Lucentio also arrives in Padua to do a spot of studying, but it's not long before he's distracted by Bianca's captivating, docile beauty, and gleefully joins the list of suitors. With Petruchio committed to marrying the 'shrew', Lucentio and fellow suitor Hortensio disguise themselves as tutors to woo Bianca in a complex sub-plot, which alternates with the marriage and subsequent married life of Petruchio and Katherina.
The main focus of the play, however, is on Petruchio's unusual and energetic game plan for subduing his spouse 'with kindness', though it doesn't appear like that to Kate, who has to endure a mockery of a wedding thanks to a groom dressed in ludicrously inappropriate attire, as well as subsequent starvation, being dragged through mud and generally ridiculed before being eventually 'tamed'.
Designer Kit Surrey has produced a sufficiently small-town and claustrophobic Padua to suggest a place where people live in such close proximity that everyone knows everyone else's business, whilst also making it rustically cosy. And the verbal fireworks in the dialogue are matched by real ones at the seemingly redemptive conclusion - though, the finale suggests life will not be a bed of roses for all the newly-weds.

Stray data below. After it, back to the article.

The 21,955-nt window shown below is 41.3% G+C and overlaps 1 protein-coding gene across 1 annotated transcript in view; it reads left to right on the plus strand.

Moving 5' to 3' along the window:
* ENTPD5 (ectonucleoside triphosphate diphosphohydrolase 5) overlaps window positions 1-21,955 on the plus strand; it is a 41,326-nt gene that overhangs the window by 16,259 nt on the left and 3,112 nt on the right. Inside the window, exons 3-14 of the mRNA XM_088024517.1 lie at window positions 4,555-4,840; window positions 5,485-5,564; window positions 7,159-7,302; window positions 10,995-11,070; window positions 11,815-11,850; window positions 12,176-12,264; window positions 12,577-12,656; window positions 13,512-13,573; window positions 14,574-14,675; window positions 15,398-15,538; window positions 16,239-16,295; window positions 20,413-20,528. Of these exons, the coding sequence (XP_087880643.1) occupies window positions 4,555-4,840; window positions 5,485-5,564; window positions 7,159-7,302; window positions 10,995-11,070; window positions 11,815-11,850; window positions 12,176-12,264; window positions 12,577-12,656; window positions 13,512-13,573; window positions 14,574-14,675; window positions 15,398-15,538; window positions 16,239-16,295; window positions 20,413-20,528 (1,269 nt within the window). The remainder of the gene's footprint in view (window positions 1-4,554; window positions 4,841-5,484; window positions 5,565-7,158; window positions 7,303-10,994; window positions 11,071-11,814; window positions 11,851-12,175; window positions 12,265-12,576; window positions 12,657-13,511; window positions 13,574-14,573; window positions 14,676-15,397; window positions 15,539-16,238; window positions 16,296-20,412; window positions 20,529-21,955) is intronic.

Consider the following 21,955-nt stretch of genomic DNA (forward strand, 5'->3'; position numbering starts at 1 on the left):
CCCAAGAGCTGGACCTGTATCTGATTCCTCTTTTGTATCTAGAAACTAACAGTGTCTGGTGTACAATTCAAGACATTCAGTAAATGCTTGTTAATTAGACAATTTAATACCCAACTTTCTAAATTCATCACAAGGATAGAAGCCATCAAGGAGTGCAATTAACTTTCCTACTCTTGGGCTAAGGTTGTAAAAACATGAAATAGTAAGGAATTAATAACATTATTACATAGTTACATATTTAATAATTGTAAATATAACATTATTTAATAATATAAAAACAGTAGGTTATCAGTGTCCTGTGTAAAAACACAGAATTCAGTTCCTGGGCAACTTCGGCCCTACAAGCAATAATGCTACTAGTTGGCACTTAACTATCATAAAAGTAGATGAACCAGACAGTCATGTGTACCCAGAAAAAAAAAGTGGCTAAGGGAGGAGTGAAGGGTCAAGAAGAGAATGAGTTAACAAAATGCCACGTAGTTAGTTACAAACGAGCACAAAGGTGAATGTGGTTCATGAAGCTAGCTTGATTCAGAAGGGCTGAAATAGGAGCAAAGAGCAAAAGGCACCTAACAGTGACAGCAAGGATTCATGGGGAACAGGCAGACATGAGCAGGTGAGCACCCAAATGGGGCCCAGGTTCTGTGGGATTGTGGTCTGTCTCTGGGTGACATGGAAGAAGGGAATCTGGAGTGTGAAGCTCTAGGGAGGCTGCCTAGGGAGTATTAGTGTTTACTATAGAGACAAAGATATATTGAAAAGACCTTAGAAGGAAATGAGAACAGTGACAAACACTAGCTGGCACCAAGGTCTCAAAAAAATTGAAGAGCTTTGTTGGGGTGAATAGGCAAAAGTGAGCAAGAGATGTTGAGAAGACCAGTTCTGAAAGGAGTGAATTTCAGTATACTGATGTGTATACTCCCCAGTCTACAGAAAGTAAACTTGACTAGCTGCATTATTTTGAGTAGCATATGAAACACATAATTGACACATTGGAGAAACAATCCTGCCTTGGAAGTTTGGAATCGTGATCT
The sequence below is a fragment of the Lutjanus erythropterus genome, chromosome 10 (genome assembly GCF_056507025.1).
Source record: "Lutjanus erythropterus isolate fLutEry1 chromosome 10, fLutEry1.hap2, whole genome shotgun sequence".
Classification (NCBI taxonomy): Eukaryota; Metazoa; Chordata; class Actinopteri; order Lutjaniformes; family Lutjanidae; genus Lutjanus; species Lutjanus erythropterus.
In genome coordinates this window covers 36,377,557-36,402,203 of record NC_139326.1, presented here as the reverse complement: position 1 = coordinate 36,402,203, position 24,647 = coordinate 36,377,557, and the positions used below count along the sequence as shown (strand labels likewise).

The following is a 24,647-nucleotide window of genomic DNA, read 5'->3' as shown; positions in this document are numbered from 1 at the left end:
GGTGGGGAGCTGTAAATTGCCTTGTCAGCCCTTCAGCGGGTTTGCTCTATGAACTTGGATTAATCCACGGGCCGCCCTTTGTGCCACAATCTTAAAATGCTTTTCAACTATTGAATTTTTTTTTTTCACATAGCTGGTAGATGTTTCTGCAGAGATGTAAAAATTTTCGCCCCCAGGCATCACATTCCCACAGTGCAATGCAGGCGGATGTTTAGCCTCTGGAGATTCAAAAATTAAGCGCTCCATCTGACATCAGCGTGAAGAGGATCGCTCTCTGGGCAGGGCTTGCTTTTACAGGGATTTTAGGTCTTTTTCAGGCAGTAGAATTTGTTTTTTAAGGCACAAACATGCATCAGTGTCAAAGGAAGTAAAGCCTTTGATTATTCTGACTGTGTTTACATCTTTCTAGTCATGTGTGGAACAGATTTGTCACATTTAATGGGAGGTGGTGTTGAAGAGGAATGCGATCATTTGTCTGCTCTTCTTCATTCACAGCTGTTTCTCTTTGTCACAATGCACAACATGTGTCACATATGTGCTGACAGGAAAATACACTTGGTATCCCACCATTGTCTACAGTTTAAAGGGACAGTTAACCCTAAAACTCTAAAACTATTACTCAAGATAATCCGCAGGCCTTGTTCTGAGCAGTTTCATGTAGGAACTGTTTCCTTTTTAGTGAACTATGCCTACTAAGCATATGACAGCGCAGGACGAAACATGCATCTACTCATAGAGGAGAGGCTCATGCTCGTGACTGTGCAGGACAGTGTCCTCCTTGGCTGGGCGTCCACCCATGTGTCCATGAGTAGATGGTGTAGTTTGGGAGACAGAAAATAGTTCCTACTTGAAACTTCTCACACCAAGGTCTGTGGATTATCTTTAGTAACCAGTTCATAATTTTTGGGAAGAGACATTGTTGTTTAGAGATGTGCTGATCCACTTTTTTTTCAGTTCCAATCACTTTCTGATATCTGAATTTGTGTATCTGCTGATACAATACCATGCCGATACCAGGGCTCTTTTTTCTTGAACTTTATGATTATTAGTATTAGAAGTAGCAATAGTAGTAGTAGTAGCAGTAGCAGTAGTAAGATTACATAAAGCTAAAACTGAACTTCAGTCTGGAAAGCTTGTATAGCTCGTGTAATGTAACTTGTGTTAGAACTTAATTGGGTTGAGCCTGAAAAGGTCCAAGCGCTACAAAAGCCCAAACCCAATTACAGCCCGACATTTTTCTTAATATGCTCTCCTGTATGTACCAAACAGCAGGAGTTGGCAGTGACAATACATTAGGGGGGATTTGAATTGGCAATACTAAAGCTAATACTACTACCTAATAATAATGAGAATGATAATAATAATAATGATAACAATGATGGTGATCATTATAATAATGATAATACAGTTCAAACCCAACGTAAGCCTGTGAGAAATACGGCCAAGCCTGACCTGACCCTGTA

Modern dress from around the 1940s, seems perfectly apt for this comic, romantic romp. Indeed, when Kate stands outside her home in pyjamas, her femininity seems to have vanished completely, making her more masculine, and thus even more of a challenge in the romance department. What also seems strikingly modern is the diction and general delivery. With some 80% of the play in verse, it can sometimes be difficult to follow, but here there's a natural fluidity and modern clarity that substantially enhances the appreciation of the dialogue and the enjoyment of the play as a whole.
For some, there will still be issues about the subject matter of this play. But Kavanaugh has managed to soften the more controversial, potentially sexist elements, without eliminating or dodging them completely, or stifling the humour. In the end though, one can still find something in Shakespeare's plot or dialogue to offend, most notably where Petruchio 'commands' Kate to come to him as part of a wager. However, tricky moments aside, Regent's Park provides a suitably magical and charming setting for this laudable and astutely directed, love-story rendition of 'The Shrew', although with evenings still chilly after nightfall, you might want to take an extra woolly for the second half!
What the popular press had to say.....
FIONA MOUNTFORD for THE EVENING STANDARD says, "Can't help but admire the beauty of Kit Surrey's set." IAN SHUTTLEWORTH for THE FINANCIAL TIMES says, "Intelligent and enjoyable." LYN GARDNER for THE GUARDIAN says, "It is misconceived in its attempt to turn the play into a 1940s romantic screwball comedy." DOMINIC CAVENDISH for THE DAILY TELEGRAPH says, "Fun, warm, nimble-witted production." JEREMY KINGSTON for THE TIMES says, "Neat character touches continue in the smaller roles but Katherina’s long argument for wifely submission is unrelated to what the play has shown us."